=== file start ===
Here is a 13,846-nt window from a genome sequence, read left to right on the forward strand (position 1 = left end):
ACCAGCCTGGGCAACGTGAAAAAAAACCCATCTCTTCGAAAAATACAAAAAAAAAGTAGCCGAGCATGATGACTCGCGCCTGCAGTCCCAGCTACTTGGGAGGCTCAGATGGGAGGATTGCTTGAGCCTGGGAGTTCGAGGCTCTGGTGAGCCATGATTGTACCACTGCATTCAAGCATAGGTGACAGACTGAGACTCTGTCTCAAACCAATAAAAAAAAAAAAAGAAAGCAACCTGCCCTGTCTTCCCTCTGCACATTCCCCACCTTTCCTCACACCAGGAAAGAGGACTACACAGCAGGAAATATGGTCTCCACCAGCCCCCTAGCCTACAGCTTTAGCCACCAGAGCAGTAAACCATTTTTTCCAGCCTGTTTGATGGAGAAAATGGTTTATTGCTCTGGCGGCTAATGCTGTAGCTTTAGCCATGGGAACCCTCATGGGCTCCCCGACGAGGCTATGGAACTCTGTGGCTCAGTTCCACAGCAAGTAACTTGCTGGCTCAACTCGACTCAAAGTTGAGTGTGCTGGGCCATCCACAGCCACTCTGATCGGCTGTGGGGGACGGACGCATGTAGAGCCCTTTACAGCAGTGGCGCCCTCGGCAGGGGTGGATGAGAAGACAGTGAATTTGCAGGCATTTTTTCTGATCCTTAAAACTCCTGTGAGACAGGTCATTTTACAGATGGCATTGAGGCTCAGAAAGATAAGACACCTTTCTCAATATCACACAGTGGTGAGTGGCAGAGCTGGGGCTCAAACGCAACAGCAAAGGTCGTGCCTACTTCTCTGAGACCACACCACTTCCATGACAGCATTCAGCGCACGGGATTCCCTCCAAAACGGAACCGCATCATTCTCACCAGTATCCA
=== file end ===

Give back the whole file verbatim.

Here is a 13,846-nt window from a genome sequence, read left to right on the forward strand (position 1 = left end):
ACCAGCCTGGGCAACGTGAAAAAAAACCCATCTCTTCGAAAAATACAAAAAAAAAGTAGCCGAGCATGATGACTCGCGCCTGCAGTCCCAGCTACTTGGGAGGCTCAGATGGGAGGATTGCTTGAGCCTGGGAGTTCGAGGCTCTGGTGAGCCATGATTGTACCACTGCATTCAAGCATAGGTGACAGACTGAGACTCTGTCTCAAACCAATAAAAAAAAAAAAAGAAAGCAACCTGCCCTGTCTTCCCTCTGCACATTCCCCACCTTTCCTCACACCAGGAAAGAGGACTACACAGCAGGAAATATGGTCTCCACCAGCCCCCTAGCCTACAGCTTTAGCCACCAGAGCAGTAAACCATTTTTTCCAGCCTGTTTGATGGAGAAAATGGTTTATTGCTCTGGCGGCTAATGCTGTAGCTTTAGCCATGGGAACCCTCATGGGCTCCCCGACGAGGCTATGGAACTCTGTGGCTCAGTTCCACAGCAAGTAACTTGCTGGCTCAACTCGACTCAAAGTTGAGTGTGCTGGGCCATCCACAGCCACTCTGATCGGCTGTGGGGGACGGACGCATGTAGAGCCCTTTACAGCAGTGGCGCCCTCGGCAGGGGTGGATGAGAAGACAGTGAATTTGCAGGCATTTTTTCTGATCCTTAAAACTCCTGTGAGACAGGTCATTTTACAGATGGCATTGAGGCTCAGAAAGATAAGACACCTTTCTCAATATCACACAGTGGTGAGTGGCAGAGCTGGGGCTCAAACGCAACAGCAAAGGTCGTGCCTACTTCTCTGAGACCACACCACTTCCATGACAGCATTCAGCGCACGGGATTCCCTCCAAAACGGAACCGCATCATTCTCACCAGTATCCA